Last week was a bad one for the Internal Revenue Service. First, it faced widespread criticism over revelations that officials gave extra scrutiny to tea party and other conservative groups seeking tax-exempt status. Now, Rep. Michele Bachmann, R-Minn., is charging that the IRS may be able to deny Americans the right to health care.
During a May 15, 2013, interview on Fox News’ On the Record with Greta Van Susteren, Bachmann linked the IRS to a longtime target of hers, President Barack Obama’s health care law.
Referring to an inspector general’s report on the IRS scrutiny of conservative groups, Bachmann said, "So now we find out these people are making decisions based on our politics and beliefs, and they're going to be in charge of our health care There's a huge national database that's being created right now. Your health care, my health care, all the Fox viewers health care, their personal, intimate, most close to the vest secrets will be in that database, and the IRS is in charge of that database? So the IRS will have the ability potentially -- will they? -- to deny health care, to deny access, to delay health care? This is serious! Based upon our political beliefs? That's why we have to repeal Obamacare. And I still think it's possible."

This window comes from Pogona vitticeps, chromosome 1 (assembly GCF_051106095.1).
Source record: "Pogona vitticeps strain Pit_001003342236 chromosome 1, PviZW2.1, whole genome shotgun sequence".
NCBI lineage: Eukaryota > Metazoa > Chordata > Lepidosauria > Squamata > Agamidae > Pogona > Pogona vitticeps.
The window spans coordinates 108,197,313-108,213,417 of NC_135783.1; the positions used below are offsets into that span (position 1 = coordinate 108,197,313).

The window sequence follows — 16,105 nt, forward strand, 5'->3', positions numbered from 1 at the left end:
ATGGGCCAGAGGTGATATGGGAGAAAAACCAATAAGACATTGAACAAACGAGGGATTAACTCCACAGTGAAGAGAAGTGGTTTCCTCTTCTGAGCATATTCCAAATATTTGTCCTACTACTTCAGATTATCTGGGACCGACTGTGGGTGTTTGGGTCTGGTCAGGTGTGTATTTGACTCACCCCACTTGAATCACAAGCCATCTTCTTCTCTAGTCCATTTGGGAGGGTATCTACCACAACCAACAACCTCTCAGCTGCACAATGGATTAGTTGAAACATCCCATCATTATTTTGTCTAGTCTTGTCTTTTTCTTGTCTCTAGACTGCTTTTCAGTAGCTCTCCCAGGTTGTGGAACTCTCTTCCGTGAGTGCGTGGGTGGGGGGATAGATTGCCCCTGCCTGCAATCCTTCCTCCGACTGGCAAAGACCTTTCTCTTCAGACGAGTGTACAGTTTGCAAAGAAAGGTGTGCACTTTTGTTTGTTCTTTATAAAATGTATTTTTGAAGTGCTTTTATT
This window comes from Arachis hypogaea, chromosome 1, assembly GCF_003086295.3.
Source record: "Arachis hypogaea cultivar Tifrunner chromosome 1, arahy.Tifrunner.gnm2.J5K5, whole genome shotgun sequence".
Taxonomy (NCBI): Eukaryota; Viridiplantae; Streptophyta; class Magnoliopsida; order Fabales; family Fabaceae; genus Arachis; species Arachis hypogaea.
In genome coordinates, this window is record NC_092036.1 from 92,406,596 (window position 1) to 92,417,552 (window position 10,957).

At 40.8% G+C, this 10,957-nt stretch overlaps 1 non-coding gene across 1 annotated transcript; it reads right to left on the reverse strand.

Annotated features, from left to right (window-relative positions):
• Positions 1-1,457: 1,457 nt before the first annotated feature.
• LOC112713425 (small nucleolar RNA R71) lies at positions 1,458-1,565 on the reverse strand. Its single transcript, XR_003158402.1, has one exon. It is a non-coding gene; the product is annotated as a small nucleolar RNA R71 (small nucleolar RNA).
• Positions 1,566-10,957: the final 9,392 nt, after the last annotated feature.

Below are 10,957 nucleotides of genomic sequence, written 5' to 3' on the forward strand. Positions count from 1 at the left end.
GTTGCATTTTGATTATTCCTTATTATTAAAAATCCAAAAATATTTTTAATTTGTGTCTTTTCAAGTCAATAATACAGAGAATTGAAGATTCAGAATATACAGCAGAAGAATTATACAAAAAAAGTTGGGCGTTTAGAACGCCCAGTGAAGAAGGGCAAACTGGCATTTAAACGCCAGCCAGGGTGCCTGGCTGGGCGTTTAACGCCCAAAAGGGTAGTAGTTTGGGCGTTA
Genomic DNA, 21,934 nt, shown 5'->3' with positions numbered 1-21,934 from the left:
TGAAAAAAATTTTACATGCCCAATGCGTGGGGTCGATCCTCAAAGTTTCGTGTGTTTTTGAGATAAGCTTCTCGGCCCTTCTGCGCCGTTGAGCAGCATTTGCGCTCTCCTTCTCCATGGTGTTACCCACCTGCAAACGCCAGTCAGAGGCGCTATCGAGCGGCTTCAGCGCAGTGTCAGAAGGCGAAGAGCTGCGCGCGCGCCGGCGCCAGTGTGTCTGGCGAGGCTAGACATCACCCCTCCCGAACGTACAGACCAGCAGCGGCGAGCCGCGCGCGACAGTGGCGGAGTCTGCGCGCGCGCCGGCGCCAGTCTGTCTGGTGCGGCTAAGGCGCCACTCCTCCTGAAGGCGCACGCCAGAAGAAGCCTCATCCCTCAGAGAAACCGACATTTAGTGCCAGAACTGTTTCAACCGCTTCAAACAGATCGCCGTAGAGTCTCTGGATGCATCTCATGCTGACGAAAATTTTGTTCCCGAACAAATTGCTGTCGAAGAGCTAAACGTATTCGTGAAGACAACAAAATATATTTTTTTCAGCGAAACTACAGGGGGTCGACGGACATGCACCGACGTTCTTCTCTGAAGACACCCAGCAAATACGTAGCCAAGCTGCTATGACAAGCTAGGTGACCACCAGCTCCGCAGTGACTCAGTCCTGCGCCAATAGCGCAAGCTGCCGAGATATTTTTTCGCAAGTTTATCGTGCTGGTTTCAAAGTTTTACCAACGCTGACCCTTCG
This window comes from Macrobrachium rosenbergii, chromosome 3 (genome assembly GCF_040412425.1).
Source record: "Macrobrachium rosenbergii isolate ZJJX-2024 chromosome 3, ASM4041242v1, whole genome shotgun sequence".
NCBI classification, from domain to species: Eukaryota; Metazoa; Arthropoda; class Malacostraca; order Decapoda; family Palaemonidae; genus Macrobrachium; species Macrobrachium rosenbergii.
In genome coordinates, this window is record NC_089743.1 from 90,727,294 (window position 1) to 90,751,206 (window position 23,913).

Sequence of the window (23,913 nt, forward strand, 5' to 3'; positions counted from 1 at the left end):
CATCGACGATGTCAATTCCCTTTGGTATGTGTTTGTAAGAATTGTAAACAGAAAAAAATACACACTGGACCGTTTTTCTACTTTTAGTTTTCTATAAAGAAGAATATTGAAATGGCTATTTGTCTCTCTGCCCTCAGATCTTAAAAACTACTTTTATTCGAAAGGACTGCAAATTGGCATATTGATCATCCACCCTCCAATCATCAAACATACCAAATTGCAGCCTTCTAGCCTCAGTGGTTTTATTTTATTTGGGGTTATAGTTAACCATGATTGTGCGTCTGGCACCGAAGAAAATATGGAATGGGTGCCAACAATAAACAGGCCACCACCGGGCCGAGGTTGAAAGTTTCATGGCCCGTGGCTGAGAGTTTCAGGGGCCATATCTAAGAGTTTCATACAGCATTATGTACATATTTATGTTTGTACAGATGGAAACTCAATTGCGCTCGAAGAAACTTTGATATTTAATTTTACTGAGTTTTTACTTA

We’ll be looking at a few claims from this exchange. In this item, we’ll focus on whether it’s accurate to say that "the IRS will have the ability potentially" to deny or delay health care.
In an interview with PolitiFact after Bachmann’s appearance on Van Susteren’s show, Dan Kotman, a spokesman for Bachmann, said she stood by the concerns she expressed.
"Now that we know the IRS has abused its power for political purposes, it is reasonable to ask what other steps would they take to punish their political opponents," Kotman said. This is an especially big concern, Kotman said, in the wake of revelations that Sarah Hall Ingram -- the former commissioner of the IRS' tax-exempt and government-entities division -- is now in charge of an IRS office that oversees tax-related issues relating to the health care law.
Kotman argued that it would be possible for the IRS to use the information it collects on taxpayers and their health coverage for political purposes. "Based on that information, one possible outcome is that they can levy punitive taxes that could force employers to drop coverage," Kotman said.